Evidence Based Policy: Interesting Times
By Keir Liddle
Yesterday, the government published this report: Statutory Regulation of Practitioners of Acupuncture, Herbal Medicine, Traditional Chinese Medicine and Other Traditional Medicine Systems Practised in the UK. The report concluded that the Health Professions Council (HPC) be used to regulate traditional Chinese medicine, acupuncture and herbal medicine, based largely upon recommendations made in this report, which Prof David Colquhoun tears down here.
Yesterday’s report may only have been a summary of the consultation work carried out thus far, but the Medicines and Healthcare products Regulatory Agency (MHRA) has been asked to set up a statutory register for practitioners supplying unlicensed herbal medicines:
A scheme would be created enabling registered practitioners to commission unlicensed herbal medicines to meet the special needs of their individual patients. Safeguards for the public would be provided by a combination of professional regulation and linked medicines regulation, for example, to safeguard manufacturing standards.
You can see the MHRA statement in full here. This is in direct contravention of the HPC’s own guideline that to be regulated, professions must “practise based on evidence of efficacy”, as well as a previous House of Lords report on regulation that stated:
“… we recommend that three important questions should be addressed in the following order . .
- (1) does the treatment offer therapeutic benefits greater than placebo?
- (2) is the treatment safe?
- (3) how does it compare, in medical outcome and cost-effectiveness, with other forms of treatment?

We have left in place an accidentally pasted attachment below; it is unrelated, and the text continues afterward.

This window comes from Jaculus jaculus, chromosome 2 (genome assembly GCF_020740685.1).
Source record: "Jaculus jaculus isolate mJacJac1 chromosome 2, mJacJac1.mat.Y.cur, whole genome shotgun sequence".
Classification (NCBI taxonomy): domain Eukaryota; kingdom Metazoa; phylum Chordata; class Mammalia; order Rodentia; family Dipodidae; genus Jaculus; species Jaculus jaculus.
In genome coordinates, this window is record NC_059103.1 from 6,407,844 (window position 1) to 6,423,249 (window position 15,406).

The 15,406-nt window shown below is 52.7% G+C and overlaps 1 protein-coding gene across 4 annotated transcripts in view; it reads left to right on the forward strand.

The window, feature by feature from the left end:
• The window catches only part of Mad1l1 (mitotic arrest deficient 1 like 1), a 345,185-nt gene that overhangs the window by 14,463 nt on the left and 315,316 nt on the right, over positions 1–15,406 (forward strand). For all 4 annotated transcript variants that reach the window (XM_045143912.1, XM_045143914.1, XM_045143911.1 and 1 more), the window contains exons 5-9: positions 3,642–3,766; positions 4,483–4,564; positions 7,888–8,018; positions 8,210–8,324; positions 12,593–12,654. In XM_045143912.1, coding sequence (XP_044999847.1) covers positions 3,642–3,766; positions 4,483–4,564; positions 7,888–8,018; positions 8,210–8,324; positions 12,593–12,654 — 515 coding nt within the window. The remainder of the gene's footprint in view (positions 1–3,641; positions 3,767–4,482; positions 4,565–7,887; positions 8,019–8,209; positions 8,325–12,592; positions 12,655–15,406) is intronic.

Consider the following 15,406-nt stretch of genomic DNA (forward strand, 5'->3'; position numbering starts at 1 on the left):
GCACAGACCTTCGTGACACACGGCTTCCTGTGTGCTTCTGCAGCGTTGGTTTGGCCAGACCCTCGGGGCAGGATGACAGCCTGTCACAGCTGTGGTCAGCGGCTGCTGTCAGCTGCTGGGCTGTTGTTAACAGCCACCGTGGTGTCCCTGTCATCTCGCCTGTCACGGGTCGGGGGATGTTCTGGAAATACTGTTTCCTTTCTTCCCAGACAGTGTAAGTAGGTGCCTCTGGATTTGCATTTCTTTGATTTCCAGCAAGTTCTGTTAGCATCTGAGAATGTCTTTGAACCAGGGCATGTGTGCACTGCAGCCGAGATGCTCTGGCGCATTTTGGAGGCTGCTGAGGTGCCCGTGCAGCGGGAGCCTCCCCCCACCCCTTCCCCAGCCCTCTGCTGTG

Is the enacting of statutory regulation evidence based in the light of these reccomendations? In short, no.
Far asides from efficacy beyond placebo (of which there is little evidence for any of the above treatments), there have been genuine safety concerns in the past. There was the case of Ms Wu, who sold “safe and natural” remedies contanimated with the banned substance aristolochic acid, which lead to one of her customers developing kidney failure, and later, cancer. There was the case of Quebec Health Authorities calling on 1,200 people to be tested for HIV and Hepatitis after an acupuncturist used unsterilised needles. This is not to mention the tragic cases of patients who treat such therapies not as complementary, but as alternatives to medicine, and die due to lack of treatment.
Practitioners of alternative therapies often deride “allopathy” or “Western traditional medicine” as being disease-centric, or the product of a greedy pharmaceutical industry bent on keeping people ill to peddle drugs. Yet they also seem to crave the respectability that the regulation and research base of health and medicine provide. To this end, they founded their own journals’ numerous regulatory bodies, including OfQuack, The Association of Traditional Chinese Medicine and The Acupuncture Society. All of this serves seemingly to give the impression that there is an evidence base for the treatments they provide, and that people can trust those treatments to be safe and effective.
To my mind, the government’s plans to introduce statutory regulation via the HPC are misconceived at best, and may prove to be a danger to public health at worst. They confer a respectability on to practitioners of treatments that are no better than placebo. I fear that this may lead to severe health issues, perhaps even deaths, for those who would take the government’s rubber stamping of such treatments as evidence that they work.
Is statutory regulation for traditional Chinese medicine and acupuncture evidence-based policy?
No. It is about as far from evidence-based policy as it is possible to get.